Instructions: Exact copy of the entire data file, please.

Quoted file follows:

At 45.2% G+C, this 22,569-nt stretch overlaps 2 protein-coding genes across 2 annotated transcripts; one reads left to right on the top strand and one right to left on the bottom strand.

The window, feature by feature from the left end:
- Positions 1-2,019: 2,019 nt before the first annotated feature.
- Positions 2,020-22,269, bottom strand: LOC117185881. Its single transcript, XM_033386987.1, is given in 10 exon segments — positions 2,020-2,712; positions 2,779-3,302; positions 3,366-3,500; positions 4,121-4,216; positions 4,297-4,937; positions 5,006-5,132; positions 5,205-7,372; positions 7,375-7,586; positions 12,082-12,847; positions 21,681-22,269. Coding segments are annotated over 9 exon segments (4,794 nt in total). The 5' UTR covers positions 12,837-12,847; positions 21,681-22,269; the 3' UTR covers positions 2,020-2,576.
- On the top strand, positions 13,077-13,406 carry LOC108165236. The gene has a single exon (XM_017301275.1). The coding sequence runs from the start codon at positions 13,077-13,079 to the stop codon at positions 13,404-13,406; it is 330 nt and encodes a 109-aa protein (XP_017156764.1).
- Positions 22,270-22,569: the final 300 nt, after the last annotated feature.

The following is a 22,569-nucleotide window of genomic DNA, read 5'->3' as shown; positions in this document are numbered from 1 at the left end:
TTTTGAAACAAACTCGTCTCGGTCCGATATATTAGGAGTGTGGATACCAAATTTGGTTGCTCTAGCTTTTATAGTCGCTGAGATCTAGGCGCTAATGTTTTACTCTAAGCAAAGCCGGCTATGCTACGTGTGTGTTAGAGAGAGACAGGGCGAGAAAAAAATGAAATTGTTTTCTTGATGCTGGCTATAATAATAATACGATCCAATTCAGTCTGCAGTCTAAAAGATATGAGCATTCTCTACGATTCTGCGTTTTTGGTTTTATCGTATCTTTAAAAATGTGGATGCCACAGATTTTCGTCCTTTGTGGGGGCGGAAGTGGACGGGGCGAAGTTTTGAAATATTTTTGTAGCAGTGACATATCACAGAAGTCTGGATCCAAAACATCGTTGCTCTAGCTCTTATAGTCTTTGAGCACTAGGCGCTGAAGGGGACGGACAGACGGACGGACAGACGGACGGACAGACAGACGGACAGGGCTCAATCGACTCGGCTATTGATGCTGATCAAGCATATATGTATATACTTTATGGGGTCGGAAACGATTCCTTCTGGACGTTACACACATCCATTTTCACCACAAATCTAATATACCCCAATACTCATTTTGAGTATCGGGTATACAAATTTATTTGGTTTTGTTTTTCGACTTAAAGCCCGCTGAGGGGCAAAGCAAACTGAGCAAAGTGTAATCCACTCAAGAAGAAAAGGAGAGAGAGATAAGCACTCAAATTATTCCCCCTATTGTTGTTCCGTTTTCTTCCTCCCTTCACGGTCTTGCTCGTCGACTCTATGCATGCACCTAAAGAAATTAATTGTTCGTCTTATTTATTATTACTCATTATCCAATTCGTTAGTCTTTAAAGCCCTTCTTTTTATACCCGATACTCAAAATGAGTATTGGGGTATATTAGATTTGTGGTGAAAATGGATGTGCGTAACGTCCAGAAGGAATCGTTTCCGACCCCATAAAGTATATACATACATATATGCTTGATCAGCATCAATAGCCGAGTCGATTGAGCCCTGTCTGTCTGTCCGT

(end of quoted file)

At 45.2% G+C, this 22,569-nt stretch overlaps 2 protein-coding genes across 2 annotated transcripts; one reads left to right on the top strand and one right to left on the bottom strand.

The window, feature by feature from the left end:
- Positions 1-2,019: 2,019 nt before the first annotated feature.
- Positions 2,020-22,269, bottom strand: LOC117185881. Its single transcript, XM_033386987.1, is given in 10 exon segments — positions 2,020-2,712; positions 2,779-3,302; positions 3,366-3,500; positions 4,121-4,216; positions 4,297-4,937; positions 5,006-5,132; positions 5,205-7,372; positions 7,375-7,586; positions 12,082-12,847; positions 21,681-22,269. Coding segments are annotated over 9 exon segments (4,794 nt in total). The 5' UTR covers positions 12,837-12,847; positions 21,681-22,269; the 3' UTR covers positions 2,020-2,576.
- On the top strand, positions 13,077-13,406 carry LOC108165236. The gene has a single exon (XM_017301275.1). The coding sequence runs from the start codon at positions 13,077-13,079 to the stop codon at positions 13,404-13,406; it is 330 nt and encodes a 109-aa protein (XP_017156764.1).
- Positions 22,270-22,569: the final 300 nt, after the last annotated feature.

The following is a 22,569-nucleotide window of genomic DNA, read 5'->3' as shown; positions in this document are numbered from 1 at the left end:
TTTTGAAACAAACTCGTCTCGGTCCGATATATTAGGAGTGTGGATACCAAATTTGGTTGCTCTAGCTTTTATAGTCGCTGAGATCTAGGCGCTAATGTTTTACTCTAAGCAAAGCCGGCTATGCTACGTGTGTGTTAGAGAGAGACAGGGCGAGAAAAAAATGAAATTGTTTTCTTGATGCTGGCTATAATAATAATACGATCCAATTCAGTCTGCAGTCTAAAAGATATGAGCATTCTCTACGATTCTGCGTTTTTGGTTTTATCGTATCTTTAAAAATGTGGATGCCACAGATTTTCGTCCTTTGTGGGGGCGGAAGTGGACGGGGCGAAGTTTTGAAATATTTTTGTAGCAGTGACATATCACAGAAGTCTGGATCCAAAACATCGTTGCTCTAGCTCTTATAGTCTTTGAGCACTAGGCGCTGAAGGGGACGGACAGACGGACGGACAGACGGACGGACAGACAGACGGACAGGGCTCAATCGACTCGGCTATTGATGCTGATCAAGCATATATGTATATACTTTATGGGGTCGGAAACGATTCCTTCTGGACGTTACACACATCCATTTTCACCACAAATCTAATATACCCCAATACTCATTTTGAGTATCGGGTATACAAATTTATTTGGTTTTGTTTTTCGACTTAAAGCCCGCTGAGGGGCAAAGCAAACTGAGCAAAGTGTAATCCACTCAAGAAGAAAAGGAGAGAGAGATAAGCACTCAAATTATTCCCCCTATTGTTGTTCCGTTTTCTTCCTCCCTTCACGGTCTTGCTCGTCGACTCTATGCATGCACCTAAAGAAATTAATTGTTCGTCTTATTTATTATTACTCATTATCCAATTCGTTAGTCTTTAAAGCCCTTCTTTTTATACCCGATACTCAAAATGAGTATTGGGGTATATTAGATTTGTGGTGAAAATGGATGTGCGTAACGTCCAGAAGGAATCGTTTCCGACCCCATAAAGTATATACATACATATATGCTTGATCAGCATCAATAGCCGAGTCGATTGAGCCCTGTCTGTCTGTCCGT